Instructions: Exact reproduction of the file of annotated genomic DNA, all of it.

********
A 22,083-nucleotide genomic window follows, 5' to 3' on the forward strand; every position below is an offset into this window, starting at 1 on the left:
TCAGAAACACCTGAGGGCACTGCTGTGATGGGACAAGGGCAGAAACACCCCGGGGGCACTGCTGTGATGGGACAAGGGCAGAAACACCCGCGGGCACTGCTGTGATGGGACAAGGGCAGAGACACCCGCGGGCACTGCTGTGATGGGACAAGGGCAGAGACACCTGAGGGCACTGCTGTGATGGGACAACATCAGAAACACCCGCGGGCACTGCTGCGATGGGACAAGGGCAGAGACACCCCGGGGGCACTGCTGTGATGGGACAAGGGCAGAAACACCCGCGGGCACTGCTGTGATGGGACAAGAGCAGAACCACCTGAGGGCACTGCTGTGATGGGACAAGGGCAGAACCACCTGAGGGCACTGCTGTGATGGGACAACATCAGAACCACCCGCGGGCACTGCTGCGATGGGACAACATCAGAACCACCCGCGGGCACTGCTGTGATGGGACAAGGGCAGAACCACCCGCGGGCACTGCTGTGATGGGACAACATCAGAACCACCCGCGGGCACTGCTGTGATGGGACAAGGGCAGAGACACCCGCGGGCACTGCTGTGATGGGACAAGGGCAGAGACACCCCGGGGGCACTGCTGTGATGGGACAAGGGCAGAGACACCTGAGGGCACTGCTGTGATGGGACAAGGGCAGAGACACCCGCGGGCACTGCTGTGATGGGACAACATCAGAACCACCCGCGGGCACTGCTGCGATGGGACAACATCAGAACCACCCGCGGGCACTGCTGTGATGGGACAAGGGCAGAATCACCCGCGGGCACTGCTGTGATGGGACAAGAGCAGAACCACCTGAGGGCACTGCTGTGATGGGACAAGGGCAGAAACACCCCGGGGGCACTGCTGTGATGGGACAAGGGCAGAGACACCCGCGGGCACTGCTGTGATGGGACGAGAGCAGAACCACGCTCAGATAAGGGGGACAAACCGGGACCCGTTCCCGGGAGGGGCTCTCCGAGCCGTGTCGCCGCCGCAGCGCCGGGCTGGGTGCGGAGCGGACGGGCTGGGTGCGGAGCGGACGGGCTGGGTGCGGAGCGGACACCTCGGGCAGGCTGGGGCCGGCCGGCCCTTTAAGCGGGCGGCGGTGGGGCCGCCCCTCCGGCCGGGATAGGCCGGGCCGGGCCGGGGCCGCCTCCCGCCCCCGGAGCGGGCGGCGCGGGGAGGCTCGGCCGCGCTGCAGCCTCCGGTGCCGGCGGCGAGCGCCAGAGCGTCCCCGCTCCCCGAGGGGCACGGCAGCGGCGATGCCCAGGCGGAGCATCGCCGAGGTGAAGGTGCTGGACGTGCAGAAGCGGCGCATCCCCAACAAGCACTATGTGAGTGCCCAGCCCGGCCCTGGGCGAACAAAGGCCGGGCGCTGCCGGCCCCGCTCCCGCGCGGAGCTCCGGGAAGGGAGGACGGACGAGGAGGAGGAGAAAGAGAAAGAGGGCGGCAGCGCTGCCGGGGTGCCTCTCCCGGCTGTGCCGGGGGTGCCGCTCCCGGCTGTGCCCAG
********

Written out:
A 22,083-nucleotide genomic window follows, 5' to 3' on the forward strand; every position below is an offset into this window, starting at 1 on the left:
TCAGAAACACCTGAGGGCACTGCTGTGATGGGACAAGGGCAGAAACACCCCGGGGGCACTGCTGTGATGGGACAAGGGCAGAAACACCCGCGGGCACTGCTGTGATGGGACAAGGGCAGAGACACCCGCGGGCACTGCTGTGATGGGACAAGGGCAGAGACACCTGAGGGCACTGCTGTGATGGGACAACATCAGAAACACCCGCGGGCACTGCTGCGATGGGACAAGGGCAGAGACACCCCGGGGGCACTGCTGTGATGGGACAAGGGCAGAAACACCCGCGGGCACTGCTGTGATGGGACAAGAGCAGAACCACCTGAGGGCACTGCTGTGATGGGACAAGGGCAGAACCACCTGAGGGCACTGCTGTGATGGGACAACATCAGAACCACCCGCGGGCACTGCTGCGATGGGACAACATCAGAACCACCCGCGGGCACTGCTGTGATGGGACAAGGGCAGAACCACCCGCGGGCACTGCTGTGATGGGACAACATCAGAACCACCCGCGGGCACTGCTGTGATGGGACAAGGGCAGAGACACCCGCGGGCACTGCTGTGATGGGACAAGGGCAGAGACACCCCGGGGGCACTGCTGTGATGGGACAAGGGCAGAGACACCTGAGGGCACTGCTGTGATGGGACAAGGGCAGAGACACCCGCGGGCACTGCTGTGATGGGACAACATCAGAACCACCCGCGGGCACTGCTGCGATGGGACAACATCAGAACCACCCGCGGGCACTGCTGTGATGGGACAAGGGCAGAATCACCCGCGGGCACTGCTGTGATGGGACAAGAGCAGAACCACCTGAGGGCACTGCTGTGATGGGACAAGGGCAGAAACACCCCGGGGGCACTGCTGTGATGGGACAAGGGCAGAGACACCCGCGGGCACTGCTGTGATGGGACGAGAGCAGAACCACGCTCAGATAAGGGGGACAAACCGGGACCCGTTCCCGGGAGGGGCTCTCCGAGCCGTGTCGCCGCCGCAGCGCCGGGCTGGGTGCGGAGCGGACGGGCTGGGTGCGGAGCGGACGGGCTGGGTGCGGAGCGGACACCTCGGGCAGGCTGGGGCCGGCCGGCCCTTTAAGCGGGCGGCGGTGGGGCCGCCCCTCCGGCCGGGATAGGCCGGGCCGGGCCGGGGCCGCCTCCCGCCCCCGGAGCGGGCGGCGCGGGGAGGCTCGGCCGCGCTGCAGCCTCCGGTGCCGGCGGCGAGCGCCAGAGCGTCCCCGCTCCCCGAGGGGCACGGCAGCGGCGATGCCCAGGCGGAGCATCGCCGAGGTGAAGGTGCTGGACGTGCAGAAGCGGCGCATCCCCAACAAGCACTATGTGAGTGCCCAGCCCGGCCCTGGGCGAACAAAGGCCGGGCGCTGCCGGCCCCGCTCCCGCGCGGAGCTCCGGGAAGGGAGGACGGACGAGGAGGAGGAGAAAGAGAAAGAGGGCGGCAGCGCTGCCGGGGTGCCTCTCCCGGCTGTGCCGGGGGTGCCGCTCCCGGCTGTGCCCAG